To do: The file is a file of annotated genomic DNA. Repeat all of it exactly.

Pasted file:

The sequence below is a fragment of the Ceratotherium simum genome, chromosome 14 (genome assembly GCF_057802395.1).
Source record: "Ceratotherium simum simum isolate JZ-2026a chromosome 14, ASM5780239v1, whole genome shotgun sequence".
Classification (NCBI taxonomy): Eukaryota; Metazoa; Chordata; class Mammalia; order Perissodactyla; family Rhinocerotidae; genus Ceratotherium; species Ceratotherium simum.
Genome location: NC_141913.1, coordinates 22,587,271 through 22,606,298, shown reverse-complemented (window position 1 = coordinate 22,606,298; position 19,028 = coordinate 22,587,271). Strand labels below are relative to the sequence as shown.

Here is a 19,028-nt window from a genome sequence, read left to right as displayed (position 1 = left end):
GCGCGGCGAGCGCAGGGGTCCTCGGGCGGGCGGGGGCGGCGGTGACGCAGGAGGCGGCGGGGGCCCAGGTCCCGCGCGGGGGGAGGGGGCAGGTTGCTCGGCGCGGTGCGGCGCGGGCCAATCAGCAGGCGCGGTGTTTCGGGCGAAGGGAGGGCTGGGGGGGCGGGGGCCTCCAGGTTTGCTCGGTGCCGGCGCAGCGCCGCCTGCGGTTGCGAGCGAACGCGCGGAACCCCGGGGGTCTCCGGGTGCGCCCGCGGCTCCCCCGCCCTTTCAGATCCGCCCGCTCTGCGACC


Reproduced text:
The sequence below is a fragment of the Ceratotherium simum genome, chromosome 14 (genome assembly GCF_057802395.1).
Source record: "Ceratotherium simum simum isolate JZ-2026a chromosome 14, ASM5780239v1, whole genome shotgun sequence".
Classification (NCBI taxonomy): Eukaryota; Metazoa; Chordata; class Mammalia; order Perissodactyla; family Rhinocerotidae; genus Ceratotherium; species Ceratotherium simum.
Genome location: NC_141913.1, coordinates 22,587,271 through 22,606,298, shown reverse-complemented (window position 1 = coordinate 22,606,298; position 19,028 = coordinate 22,587,271). Strand labels below are relative to the sequence as shown.

Here is a 19,028-nt window from a genome sequence, read left to right as displayed (position 1 = left end):
GCGCGGCGAGCGCAGGGGTCCTCGGGCGGGCGGGGGCGGCGGTGACGCAGGAGGCGGCGGGGGCCCAGGTCCCGCGCGGGGGGAGGGGGCAGGTTGCTCGGCGCGGTGCGGCGCGGGCCAATCAGCAGGCGCGGTGTTTCGGGCGAAGGGAGGGCTGGGGGGGCGGGGGCCTCCAGGTTTGCTCGGTGCCGGCGCAGCGCCGCCTGCGGTTGCGAGCGAACGCGCGGAACCCCGGGGGTCTCCGGGTGCGCCCGCGGCTCCCCCGCCCTTTCAGATCCGCCCGCTCTGCGACC